Russia said Friday that the UN peacekeeping force in the Golan Heights is in “dire straits” and called on the United Nations to rethink a rejection of President Vladimir Putin’s offer to send Russian troops there.
Putin said Russian troops could replace 377 soldiers that Austria is withdrawing from the UN ceasefire force between Syria and Israel. But the UN turned down the bid because of an accord saying the five permanent members of the Security Council, including Russia, cannot take part in the force.
“Obviously we are aware of that document but we believe that times have changed,” Russia’s UN ambassador Vitaly Churkin told reporters as he entered emergency UN Security Council talks on the UN force.
The UN Disengagement Observer Force (UNDOF) was set up in 1974 to monitor a ceasefire between Israel and Syria ending their 1973 war. But the force has been the target of abductions and attacks as Syria’s civil war spreads. Austria followed Japan and Croatia in withdrawing their contingents.
“The document was signed 39 years ago at the height of Cold War and the whole context of the war of ’73. Now the context is completely different and UNDOF seems to be in dire straits,” said Churkin.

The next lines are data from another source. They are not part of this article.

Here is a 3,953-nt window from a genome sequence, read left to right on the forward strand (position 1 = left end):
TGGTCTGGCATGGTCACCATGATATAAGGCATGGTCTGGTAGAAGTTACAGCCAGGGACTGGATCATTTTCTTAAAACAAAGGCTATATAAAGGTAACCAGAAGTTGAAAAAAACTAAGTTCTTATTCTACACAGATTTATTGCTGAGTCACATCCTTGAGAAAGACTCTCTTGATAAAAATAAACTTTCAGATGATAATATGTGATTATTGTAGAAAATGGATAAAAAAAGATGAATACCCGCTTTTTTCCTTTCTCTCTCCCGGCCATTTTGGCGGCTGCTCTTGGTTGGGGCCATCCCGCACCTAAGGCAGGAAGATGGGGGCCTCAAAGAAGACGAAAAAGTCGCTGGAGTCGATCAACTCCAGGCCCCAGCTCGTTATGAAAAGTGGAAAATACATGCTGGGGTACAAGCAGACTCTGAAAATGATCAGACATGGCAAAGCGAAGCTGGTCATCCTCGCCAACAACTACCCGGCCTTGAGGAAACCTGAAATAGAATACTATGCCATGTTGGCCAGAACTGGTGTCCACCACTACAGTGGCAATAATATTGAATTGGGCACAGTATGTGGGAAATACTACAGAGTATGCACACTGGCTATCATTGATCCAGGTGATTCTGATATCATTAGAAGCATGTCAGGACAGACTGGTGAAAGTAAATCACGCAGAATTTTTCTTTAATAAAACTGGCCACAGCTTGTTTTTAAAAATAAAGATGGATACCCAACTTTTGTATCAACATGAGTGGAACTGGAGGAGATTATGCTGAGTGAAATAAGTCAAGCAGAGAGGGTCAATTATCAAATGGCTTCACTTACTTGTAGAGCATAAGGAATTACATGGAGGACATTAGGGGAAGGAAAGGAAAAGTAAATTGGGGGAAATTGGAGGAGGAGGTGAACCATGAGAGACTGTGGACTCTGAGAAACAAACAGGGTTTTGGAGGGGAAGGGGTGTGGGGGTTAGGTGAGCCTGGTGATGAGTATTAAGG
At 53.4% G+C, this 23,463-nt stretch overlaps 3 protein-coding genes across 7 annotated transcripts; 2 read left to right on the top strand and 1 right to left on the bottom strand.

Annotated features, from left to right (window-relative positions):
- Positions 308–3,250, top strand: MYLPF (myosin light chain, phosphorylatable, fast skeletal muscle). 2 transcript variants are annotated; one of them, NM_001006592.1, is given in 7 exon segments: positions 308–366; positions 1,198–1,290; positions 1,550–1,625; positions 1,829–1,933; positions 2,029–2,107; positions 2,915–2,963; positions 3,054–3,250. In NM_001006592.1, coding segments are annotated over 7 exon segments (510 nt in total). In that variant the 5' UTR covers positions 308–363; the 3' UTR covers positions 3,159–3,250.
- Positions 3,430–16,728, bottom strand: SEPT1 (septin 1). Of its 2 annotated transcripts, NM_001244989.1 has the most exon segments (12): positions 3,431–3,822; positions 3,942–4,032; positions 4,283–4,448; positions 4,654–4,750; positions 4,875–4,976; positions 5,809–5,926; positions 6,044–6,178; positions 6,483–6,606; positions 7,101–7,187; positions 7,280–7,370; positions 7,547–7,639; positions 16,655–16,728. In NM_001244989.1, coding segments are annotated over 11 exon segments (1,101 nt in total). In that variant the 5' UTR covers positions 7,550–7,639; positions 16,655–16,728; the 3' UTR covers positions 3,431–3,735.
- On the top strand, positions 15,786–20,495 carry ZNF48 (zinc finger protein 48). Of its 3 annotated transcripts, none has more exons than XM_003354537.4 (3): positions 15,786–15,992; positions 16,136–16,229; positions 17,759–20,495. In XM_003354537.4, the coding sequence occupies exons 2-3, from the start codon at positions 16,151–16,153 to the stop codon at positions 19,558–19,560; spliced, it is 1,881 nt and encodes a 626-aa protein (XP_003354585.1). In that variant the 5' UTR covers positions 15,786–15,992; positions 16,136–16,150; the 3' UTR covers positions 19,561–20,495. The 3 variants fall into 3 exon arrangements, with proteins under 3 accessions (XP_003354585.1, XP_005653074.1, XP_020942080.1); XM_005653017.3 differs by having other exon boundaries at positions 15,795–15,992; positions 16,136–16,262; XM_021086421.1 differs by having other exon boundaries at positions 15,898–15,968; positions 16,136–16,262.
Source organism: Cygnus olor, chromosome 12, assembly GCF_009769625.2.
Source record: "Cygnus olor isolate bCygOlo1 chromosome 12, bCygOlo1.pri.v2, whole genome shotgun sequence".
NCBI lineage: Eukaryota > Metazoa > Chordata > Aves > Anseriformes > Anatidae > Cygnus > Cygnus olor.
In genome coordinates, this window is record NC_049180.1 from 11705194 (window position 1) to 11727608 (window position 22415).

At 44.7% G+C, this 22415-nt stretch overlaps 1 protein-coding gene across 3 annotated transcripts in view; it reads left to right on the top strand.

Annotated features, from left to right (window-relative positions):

“We are offering essentially to rescue UNDOF but of course that problem needs to be sorted out,” he added.
Russia’s Foreign Minister Sergei Lavrov spoke to UN leader Ban Ki-moon about Putin’s offer on Friday.
“We will see what the reaction — most importantly of the interested parties, meaning Syria and Israel — is going to be,” said the Russian ambassador.
Putin said earlier that the move would only be possible if there was a request from the United Nations and “if the regional powers express an interest in this.”
But the UN responded that it would not be possible for Russian troops to go to the Golan.
“We appreciate the consideration that Russia has given to provide troops on the Golan. However, the disengagement agreement and its protocol between Syria and Israel does not allow for the participation of permanent members of the security council in UNDOF,” UN spokesman Martin Nesirky told reporters.
Ban has already said he “regrets” Austria’s move to withdraw its contingent which makes up more than a third of the current UNDOF force.
But the Austrian government said the threat to its soldiers had “reached an unacceptable level.”
UN peacekeeping chief Herve Ladsous said Friday that discussions with troop contributing countries are being held to find a replacement for the Austrian contingent.